Will we be able to sacrifice gaining wealth through oil drilling in the Arctic to protect the Arctic nations and the fragile ecosystems of the region? Will we be able to regulate auto-manufacturers, and risk the current automobile economy, to curb greenhouse gas emissions? Will we be able to mandate renewable energy production from our utilities, risking their ability to make money, to eliminate fossil fuels? All of these questions stem from the Dalai Lama’s simple notion of compassion for all of humanity and future generations trumping short-sighted self-interest.
Though it is easy to get overwhelmed by the enormity of the environmental problems facing us, as pointed out by an audience question, the Dalai Lama encouraged people to do what they can. He told people that if they try something to help the cause and it doesn’t work, then they should try something else. He also said that if something is impossible to change, then people should accept that too and focus on the things that they can change, even if it is as simple as turning off the light behind them or taking showers instead of baths to conserve water.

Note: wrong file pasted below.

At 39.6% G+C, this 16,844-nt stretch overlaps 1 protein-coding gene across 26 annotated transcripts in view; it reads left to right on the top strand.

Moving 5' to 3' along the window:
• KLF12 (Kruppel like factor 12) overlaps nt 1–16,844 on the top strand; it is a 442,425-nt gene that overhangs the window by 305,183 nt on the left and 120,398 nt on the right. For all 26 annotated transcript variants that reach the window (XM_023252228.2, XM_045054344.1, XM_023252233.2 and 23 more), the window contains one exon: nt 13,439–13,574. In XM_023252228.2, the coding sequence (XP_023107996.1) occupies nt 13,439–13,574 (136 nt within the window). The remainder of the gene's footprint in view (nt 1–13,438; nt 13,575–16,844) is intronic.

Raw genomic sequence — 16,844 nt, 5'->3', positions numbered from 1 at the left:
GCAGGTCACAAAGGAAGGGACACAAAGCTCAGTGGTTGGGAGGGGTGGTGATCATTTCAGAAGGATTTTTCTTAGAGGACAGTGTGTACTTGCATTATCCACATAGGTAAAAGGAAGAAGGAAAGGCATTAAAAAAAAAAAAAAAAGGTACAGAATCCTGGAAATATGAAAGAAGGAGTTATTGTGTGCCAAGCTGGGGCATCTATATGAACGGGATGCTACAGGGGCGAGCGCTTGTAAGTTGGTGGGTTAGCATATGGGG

The amazing Environmental Summit, with an emphasis on the spiritual aspect of environmentalism, ended with a treat for the audience. The Red Hot Chili Peppers put on a full concert for the audience to end the inspiring day with a great deal of energy and enthusiasm.
Photo Credit: The organizers of the Environmental Summit gave 10,000 audience members white scarves to don during a ceremony to thank the Dalai Lama for appearing and speaking at the event. It was quite a sight to see 10,000 people wearing white scarves in unity and solidarity. Photo by the author.Tags: andrea durbin, dalai lama, david suzuki, environmental summit, john kitzhaber, maitripa college, portland, rose quarter, the spiritual dimension of environmentalism